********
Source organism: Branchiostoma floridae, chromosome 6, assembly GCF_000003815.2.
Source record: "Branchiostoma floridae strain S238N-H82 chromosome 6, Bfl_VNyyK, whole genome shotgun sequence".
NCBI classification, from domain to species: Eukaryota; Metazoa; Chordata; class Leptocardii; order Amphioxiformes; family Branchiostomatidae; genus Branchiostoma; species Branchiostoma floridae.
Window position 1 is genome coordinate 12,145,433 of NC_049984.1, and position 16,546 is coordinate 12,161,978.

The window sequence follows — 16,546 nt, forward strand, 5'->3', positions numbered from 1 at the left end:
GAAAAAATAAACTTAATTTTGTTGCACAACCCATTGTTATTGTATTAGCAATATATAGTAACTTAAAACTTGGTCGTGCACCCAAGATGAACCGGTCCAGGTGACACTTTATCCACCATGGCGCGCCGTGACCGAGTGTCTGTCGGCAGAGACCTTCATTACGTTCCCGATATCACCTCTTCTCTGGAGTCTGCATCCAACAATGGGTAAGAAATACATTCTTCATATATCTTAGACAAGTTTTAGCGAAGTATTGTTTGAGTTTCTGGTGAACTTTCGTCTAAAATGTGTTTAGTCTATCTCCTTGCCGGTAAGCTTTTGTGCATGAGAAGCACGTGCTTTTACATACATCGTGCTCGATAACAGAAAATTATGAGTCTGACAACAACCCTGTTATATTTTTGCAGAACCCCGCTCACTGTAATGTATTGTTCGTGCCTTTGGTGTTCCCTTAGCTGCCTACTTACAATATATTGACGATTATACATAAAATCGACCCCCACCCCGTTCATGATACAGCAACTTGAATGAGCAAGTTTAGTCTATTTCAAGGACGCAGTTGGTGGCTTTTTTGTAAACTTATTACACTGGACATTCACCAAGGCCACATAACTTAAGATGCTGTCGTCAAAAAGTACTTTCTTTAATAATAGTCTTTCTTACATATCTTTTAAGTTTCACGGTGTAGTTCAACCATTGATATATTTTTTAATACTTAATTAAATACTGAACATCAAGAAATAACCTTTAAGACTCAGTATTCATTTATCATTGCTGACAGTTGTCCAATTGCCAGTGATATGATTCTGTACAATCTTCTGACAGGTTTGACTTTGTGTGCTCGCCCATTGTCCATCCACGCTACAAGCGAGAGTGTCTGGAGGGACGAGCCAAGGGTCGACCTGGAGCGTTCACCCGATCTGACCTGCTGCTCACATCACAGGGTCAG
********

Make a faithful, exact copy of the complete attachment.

Source organism: Branchiostoma floridae, chromosome 6, assembly GCF_000003815.2.
Source record: "Branchiostoma floridae strain S238N-H82 chromosome 6, Bfl_VNyyK, whole genome shotgun sequence".
NCBI classification, from domain to species: Eukaryota; Metazoa; Chordata; class Leptocardii; order Amphioxiformes; family Branchiostomatidae; genus Branchiostoma; species Branchiostoma floridae.
Window position 1 is genome coordinate 12,145,433 of NC_049984.1, and position 16,546 is coordinate 12,161,978.

The window sequence follows — 16,546 nt, forward strand, 5'->3', positions numbered from 1 at the left end:
GAAAAAATAAACTTAATTTTGTTGCACAACCCATTGTTATTGTATTAGCAATATATAGTAACTTAAAACTTGGTCGTGCACCCAAGATGAACCGGTCCAGGTGACACTTTATCCACCATGGCGCGCCGTGACCGAGTGTCTGTCGGCAGAGACCTTCATTACGTTCCCGATATCACCTCTTCTCTGGAGTCTGCATCCAACAATGGGTAAGAAATACATTCTTCATATATCTTAGACAAGTTTTAGCGAAGTATTGTTTGAGTTTCTGGTGAACTTTCGTCTAAAATGTGTTTAGTCTATCTCCTTGCCGGTAAGCTTTTGTGCATGAGAAGCACGTGCTTTTACATACATCGTGCTCGATAACAGAAAATTATGAGTCTGACAACAACCCTGTTATATTTTTGCAGAACCCCGCTCACTGTAATGTATTGTTCGTGCCTTTGGTGTTCCCTTAGCTGCCTACTTACAATATATTGACGATTATACATAAAATCGACCCCCACCCCGTTCATGATACAGCAACTTGAATGAGCAAGTTTAGTCTATTTCAAGGACGCAGTTGGTGGCTTTTTTGTAAACTTATTACACTGGACATTCACCAAGGCCACATAACTTAAGATGCTGTCGTCAAAAAGTACTTTCTTTAATAATAGTCTTTCTTACATATCTTTTAAGTTTCACGGTGTAGTTCAACCATTGATATATTTTTTAATACTTAATTAAATACTGAACATCAAGAAATAACCTTTAAGACTCAGTATTCATTTATCATTGCTGACAGTTGTCCAATTGCCAGTGATATGATTCTGTACAATCTTCTGACAGGTTTGACTTTGTGTGCTCGCCCATTGTCCATCCACGCTACAAGCGAGAGTGTCTGGAGGGACGAGCCAAGGGTCGACCTGGAGCGTTCACCCGATCTGACCTGCTGCTCACATCACAGGGTCAG